business news in context, analysis with attitude

by Kevin Coupe

Bloomberg reports that the drone wars may officially have begun, as Wing Aviation, which is owned by Google parent company Alphabet Inc., has become “the first drone operator to receive government approval as an airline, an important step that gives it the legal authority to begin dropping products to actual customers.”

Wing, according to the story, “now has the same certifications that smaller airlines receive from the U.S. Federal Aviation Administration and the Department of Transportation. It plans to begin routine deliveries of small consumer items in two rural communities in Virginia within months, the company said.”

While “drone regulations still don’t permit most flights over crowds and urban areas,” Bloomberg writes, “limiting where Wing can operate … the approvals signed by the FAA on Friday and Monday give the company the ability to charge for deliveries of clients’ goods in Virginia and apply for permission to expand to other regions.”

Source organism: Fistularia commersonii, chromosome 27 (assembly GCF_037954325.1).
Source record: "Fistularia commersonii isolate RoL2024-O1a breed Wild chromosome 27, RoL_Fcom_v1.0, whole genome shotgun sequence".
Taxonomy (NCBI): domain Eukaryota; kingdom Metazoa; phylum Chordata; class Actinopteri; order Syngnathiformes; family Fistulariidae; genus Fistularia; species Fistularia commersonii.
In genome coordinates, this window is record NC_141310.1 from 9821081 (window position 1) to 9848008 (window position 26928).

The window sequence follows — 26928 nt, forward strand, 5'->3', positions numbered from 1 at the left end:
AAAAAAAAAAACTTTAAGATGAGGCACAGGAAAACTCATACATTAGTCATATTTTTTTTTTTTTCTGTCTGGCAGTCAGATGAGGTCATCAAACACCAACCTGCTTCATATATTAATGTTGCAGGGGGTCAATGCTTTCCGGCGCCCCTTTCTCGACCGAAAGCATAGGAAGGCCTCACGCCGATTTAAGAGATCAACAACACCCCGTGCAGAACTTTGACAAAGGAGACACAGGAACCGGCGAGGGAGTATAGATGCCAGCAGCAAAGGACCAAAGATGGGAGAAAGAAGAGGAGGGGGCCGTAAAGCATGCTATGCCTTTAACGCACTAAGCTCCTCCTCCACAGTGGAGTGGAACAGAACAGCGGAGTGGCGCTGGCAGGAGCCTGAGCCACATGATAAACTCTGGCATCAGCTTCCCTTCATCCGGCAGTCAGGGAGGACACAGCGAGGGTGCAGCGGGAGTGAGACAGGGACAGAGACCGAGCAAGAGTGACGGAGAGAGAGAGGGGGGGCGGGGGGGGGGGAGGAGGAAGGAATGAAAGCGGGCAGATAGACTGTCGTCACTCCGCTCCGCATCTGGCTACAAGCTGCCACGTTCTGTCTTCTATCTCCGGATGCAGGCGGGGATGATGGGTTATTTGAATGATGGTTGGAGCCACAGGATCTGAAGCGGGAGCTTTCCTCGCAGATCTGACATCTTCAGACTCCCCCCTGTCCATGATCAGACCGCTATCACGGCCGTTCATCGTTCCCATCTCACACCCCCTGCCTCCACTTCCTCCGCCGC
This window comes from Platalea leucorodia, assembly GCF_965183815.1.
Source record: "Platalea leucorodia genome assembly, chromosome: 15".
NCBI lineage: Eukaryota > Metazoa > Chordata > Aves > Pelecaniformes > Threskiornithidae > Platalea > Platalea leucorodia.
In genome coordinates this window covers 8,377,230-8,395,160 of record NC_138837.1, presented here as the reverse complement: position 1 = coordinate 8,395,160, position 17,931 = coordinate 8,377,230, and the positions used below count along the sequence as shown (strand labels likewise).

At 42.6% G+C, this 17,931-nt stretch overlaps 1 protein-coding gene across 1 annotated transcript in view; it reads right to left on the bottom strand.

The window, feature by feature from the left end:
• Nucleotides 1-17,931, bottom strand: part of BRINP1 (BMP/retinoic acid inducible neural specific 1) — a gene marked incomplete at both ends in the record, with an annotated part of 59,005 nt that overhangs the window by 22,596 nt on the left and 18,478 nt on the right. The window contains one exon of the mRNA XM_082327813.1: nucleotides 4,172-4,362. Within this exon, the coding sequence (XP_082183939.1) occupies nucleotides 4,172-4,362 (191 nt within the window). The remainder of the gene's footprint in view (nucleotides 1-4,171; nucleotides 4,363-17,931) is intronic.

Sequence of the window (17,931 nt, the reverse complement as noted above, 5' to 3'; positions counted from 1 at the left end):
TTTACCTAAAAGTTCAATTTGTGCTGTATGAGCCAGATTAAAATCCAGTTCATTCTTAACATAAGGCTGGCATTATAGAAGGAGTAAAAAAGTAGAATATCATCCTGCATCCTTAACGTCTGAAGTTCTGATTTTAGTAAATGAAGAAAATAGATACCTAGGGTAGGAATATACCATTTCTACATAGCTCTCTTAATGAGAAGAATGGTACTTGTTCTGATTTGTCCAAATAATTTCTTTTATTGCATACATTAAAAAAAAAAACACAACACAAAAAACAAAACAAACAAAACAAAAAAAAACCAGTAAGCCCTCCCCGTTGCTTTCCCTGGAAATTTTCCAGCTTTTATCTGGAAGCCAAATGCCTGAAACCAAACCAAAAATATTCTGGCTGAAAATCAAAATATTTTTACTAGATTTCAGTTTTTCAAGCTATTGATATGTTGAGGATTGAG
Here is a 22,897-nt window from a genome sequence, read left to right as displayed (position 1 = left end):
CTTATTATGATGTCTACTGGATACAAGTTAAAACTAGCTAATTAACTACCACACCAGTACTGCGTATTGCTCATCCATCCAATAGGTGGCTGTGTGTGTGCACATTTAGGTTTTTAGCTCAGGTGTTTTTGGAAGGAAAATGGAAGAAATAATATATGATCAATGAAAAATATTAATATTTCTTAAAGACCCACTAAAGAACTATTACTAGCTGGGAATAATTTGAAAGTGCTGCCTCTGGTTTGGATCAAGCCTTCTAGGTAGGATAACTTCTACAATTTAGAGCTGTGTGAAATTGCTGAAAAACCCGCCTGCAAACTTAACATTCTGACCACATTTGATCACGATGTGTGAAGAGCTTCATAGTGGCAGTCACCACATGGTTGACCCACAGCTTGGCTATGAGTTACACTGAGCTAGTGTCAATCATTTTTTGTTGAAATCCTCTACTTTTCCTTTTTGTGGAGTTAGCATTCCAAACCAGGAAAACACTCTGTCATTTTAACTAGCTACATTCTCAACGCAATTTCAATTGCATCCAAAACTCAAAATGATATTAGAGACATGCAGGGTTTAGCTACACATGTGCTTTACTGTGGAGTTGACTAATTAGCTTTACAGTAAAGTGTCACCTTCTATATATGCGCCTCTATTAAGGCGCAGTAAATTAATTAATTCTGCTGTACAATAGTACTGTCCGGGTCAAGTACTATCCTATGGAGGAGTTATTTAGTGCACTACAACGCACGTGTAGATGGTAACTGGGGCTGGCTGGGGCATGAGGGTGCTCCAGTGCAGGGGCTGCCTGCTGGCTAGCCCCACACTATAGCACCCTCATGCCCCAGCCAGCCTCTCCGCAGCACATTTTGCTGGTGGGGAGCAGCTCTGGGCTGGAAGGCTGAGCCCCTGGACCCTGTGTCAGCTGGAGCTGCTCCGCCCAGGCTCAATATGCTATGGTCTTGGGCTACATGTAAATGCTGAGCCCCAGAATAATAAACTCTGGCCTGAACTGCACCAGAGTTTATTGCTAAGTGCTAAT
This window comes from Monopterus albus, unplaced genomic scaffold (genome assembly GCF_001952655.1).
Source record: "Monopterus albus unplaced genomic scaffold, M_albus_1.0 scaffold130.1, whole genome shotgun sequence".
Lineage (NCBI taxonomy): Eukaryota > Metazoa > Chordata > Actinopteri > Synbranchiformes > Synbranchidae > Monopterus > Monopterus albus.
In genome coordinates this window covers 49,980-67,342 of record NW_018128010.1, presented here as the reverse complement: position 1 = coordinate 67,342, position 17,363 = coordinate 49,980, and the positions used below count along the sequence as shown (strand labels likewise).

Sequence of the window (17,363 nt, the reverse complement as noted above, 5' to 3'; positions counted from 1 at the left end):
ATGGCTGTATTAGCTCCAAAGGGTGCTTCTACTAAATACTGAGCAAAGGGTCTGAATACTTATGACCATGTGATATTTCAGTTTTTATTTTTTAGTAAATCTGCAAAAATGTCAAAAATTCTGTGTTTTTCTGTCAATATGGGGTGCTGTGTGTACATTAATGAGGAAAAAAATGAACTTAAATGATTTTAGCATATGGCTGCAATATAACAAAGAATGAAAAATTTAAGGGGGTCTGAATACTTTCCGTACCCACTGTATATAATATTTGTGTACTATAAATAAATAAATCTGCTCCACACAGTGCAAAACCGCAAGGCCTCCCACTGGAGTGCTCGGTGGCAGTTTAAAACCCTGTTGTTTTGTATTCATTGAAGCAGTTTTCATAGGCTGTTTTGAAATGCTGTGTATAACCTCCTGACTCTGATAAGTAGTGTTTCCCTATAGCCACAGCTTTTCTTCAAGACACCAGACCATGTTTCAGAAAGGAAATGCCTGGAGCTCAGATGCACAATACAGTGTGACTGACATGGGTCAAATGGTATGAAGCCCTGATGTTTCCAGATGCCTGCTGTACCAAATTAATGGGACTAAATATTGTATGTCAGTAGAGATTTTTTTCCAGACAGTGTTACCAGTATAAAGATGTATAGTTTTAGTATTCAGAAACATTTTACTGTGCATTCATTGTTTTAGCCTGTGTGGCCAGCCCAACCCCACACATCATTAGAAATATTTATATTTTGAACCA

And, the Wall Street Journal writes: “Because Tuesday’s green light currently covers only a rural area around Blacksburg, Va., it doesn’t resolve longstanding industry hurdles including security concerns about widespread drone operations, or current restrictions on commercial drone flights over populated areas.

“By giving its approval to Wing, which was created in Google’s technology incubator and is now owned by the tech giant, the FAA is signaling its determination to approve so-called air-carrier certifications even before a full regulatory framework is in place, according to industry officials.”

Seems pretty clear to me that the flight path to a more robust drone delivery infrastructure has been opened, and it will be populated by more players - not to mention more drones - sooner rather than later.

There will be turbulence, of course. We’ll need a strong regulatory framework to make sure this business doesn’t get out of hand. There will be some markets where this won’t be workable, but a lot of places where it will soon be seen as preferable to traditional truck deliveries. And I think it’ll have to be opt-in for consumers, who won’t react well if a drone starts dropping off stuff without permission.

But it is happening. And it’l be an Eye-Opener.
KC's View: